7:32 AM, Jan 5, 2015 • By DANIEL HALPER
Japanese prime minister Shinzo Abe will "express remorse" for World War II, the Associated Press reports.
Japanese Prime Minister Shinzo Abe said Monday that his government would express remorse for World War II on the 70th anniversary of its end in August.
Abe is known for his nationalist views, and many analysts have speculated that he may downplay Japan's responsibility for the war. At a year-opening news conference Monday, he sought to reassure the world that he wouldn't veer from past official statements on Japan's wartime responsibility.
"The Abe Cabinet will uphold the general stance on history of successive prime ministers, including the Murayama statement," he said, referring to the 1995 apology made by then-Prime Minister Tomiichi Murayama on the 50th anniversary of the war's end.
He said the government would draft a new statement "that includes Japan's remorse for the war," though he stopped short of saying it would apologize.
The Japan Times has more on the move:
Prime Minister Shinzo Abe said Monday he will express remorse for Japan’s actions in World War II while highlighting the country’s bid to contribute more actively to world peace in his statement marking the 70th anniversary of the war’s end in August.
“I would like to write of Japan’s remorse over the war, its postwar history as a pacifist nation and how it will contribute to the Asia-Pacific region and the world,” Abe said in Ise, Mie Prefecture, during his first news conference of the year.
To mark the anniversary, the government is preparing to craft a new statement, a document that will be closely watched due to the implications it could to have on relations with China and South Korea.
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Franklin D. Roosevelt, meeting with his son Elliott at the beginning of the Casablanca conference in January 1943, went out of his way to voice his revulsion at the ugliness of British imperialism by referring to his transit through the tiny British colony of Gambia:
Dirt. Disease. Very high mortality rate. . . . Life expectancy—you’d never guess what it is. Twenty-six years. These people are treated worse than livestock. Their cattle live longer!
Could just open the Memorial...9:36 AM, Oct 2, 2013 • By DANIEL HALPER
At least four National Park Service workers are erecting a barricade around the World War II memorial, John McCormack reports:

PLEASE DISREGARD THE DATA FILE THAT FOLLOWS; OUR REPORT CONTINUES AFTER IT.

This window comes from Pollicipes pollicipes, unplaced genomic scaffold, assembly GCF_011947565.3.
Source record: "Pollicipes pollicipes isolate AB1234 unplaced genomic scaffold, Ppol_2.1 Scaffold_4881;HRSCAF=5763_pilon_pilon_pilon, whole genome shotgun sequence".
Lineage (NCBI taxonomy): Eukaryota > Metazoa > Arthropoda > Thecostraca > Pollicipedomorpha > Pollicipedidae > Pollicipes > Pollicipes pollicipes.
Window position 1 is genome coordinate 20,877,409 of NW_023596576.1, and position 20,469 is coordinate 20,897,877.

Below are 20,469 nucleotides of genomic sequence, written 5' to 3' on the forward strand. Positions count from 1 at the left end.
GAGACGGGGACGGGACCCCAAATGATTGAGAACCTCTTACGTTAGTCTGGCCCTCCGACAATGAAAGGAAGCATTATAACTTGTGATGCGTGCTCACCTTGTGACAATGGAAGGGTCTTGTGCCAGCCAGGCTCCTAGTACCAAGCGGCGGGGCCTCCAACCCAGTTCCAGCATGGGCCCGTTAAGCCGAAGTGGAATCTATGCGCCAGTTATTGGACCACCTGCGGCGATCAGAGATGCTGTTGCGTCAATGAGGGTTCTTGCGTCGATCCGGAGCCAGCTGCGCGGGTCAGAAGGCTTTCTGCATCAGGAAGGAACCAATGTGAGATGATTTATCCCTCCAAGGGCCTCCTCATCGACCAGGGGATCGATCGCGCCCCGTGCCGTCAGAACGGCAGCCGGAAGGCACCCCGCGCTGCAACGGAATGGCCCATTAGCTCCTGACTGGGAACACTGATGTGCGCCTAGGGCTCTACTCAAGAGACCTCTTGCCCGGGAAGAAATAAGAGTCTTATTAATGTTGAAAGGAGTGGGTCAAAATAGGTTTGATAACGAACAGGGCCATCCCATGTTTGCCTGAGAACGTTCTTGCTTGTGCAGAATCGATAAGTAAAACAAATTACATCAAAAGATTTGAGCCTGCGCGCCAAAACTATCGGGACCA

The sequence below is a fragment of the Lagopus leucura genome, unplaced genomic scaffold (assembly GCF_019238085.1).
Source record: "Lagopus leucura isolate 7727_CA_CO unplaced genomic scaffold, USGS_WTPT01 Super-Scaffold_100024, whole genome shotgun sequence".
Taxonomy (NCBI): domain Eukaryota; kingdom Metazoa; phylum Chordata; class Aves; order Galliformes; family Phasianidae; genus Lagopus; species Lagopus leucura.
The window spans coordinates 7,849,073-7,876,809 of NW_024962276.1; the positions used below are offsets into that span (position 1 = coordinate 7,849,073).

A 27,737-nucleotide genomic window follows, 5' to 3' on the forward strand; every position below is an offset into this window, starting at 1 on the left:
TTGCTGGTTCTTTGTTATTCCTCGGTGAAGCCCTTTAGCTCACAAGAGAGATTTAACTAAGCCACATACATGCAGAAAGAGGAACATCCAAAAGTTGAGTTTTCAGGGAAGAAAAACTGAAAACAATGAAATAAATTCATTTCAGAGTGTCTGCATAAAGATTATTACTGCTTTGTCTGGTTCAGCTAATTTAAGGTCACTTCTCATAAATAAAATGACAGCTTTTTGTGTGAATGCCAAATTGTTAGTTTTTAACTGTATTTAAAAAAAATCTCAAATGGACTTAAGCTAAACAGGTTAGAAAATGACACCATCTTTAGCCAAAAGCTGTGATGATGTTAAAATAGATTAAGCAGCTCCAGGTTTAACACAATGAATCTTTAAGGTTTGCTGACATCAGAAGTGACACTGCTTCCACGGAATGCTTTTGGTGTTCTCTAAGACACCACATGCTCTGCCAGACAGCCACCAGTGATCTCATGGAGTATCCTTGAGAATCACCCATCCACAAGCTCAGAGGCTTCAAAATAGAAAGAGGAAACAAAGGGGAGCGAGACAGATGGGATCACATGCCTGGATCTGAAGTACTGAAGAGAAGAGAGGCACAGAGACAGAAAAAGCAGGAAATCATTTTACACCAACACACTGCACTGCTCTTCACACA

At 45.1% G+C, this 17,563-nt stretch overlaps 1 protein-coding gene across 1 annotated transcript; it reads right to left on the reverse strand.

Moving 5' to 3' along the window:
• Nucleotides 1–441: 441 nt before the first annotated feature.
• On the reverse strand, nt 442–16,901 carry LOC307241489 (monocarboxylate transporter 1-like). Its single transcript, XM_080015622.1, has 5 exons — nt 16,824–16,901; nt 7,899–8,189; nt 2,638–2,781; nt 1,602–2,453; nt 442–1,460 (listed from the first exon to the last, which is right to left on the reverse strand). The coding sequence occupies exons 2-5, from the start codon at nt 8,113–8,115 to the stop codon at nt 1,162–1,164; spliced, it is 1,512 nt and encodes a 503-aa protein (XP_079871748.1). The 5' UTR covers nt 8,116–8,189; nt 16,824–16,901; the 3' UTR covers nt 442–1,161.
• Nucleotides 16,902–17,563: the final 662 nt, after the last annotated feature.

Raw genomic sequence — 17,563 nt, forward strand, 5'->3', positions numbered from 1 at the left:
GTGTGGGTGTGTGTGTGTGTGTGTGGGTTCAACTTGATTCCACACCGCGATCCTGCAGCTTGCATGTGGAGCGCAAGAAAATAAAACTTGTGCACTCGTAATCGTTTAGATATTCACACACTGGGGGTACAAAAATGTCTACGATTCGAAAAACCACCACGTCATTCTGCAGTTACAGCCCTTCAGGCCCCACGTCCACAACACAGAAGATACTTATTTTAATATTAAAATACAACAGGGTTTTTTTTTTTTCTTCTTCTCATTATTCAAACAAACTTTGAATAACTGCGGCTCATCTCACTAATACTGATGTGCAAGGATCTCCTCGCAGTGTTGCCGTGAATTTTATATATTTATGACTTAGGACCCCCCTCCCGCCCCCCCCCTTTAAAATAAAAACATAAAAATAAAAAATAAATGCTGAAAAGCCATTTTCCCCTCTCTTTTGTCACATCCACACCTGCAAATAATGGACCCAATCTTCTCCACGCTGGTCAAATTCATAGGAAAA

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In an American sports world where football is king, the notion of baseball as our country’s national pastime is a quaint one, a sort of nostalgic throwback to a bygone era, like westerns in the 1940s or heroic literature in the century after the Crusades.
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From December 1941 to August 1945, the United States of America joined the other Allied powers and fought against the Axis powers in Europe and the Pacific, during the greatest and most destructive war in all of human history.
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“Joan Miró: The Ladder of Escape” is at the National Gallery of Art through August 12. The conceit of the exhibit is that Miró was no sequestered surrealist but an artist readily engaged with politics and society—“an artist of his times,” as a wall caption puts it. Visitors reading that caption might well wonder how Miró could be anything but of his “times,” for they surely were interesting ones.
A haunted vision of a people in extremis. Feb 20, 2012, Vol. 17, No. 22 • By SUSANNE KLINGENSTEIN
The great tragedy of Yiddish literature is that, at the very moment when it was blossoming into modernity in all genres, its writers, audience, and cultural matrix were completely destroyed by the double knockout punch of German and Soviet anti-Semitism.
The old story: European politician gets in trouble, helps the Jews.Feb 13, 2012, Vol. 17, No. 21 • By SAM SCHULMAN
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Harry Butcher, an aide to General Eisenhower throughout his time as supreme commander in Europe, and gossipy diarist par excellence, reports the following remarks made by the mild-mannered Kansan on July 10, 1944:
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As Washington waits for President Obama’s plan on how to revive the economy and pull us out of our 9 percent unemployment rut, a growing chorus on the left is calling for us to go to war—or at least the economic equivalent of war.
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How refreshing it is to see the actual lawmaking process finally proceeding — in the light of day — as the secretive closed-door meetings favored by this White House finally recede! This is how things are supposed to work in our republic.
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A World War II Story of Survival,
Resilience, and Redemption
by Laura Hillenbrand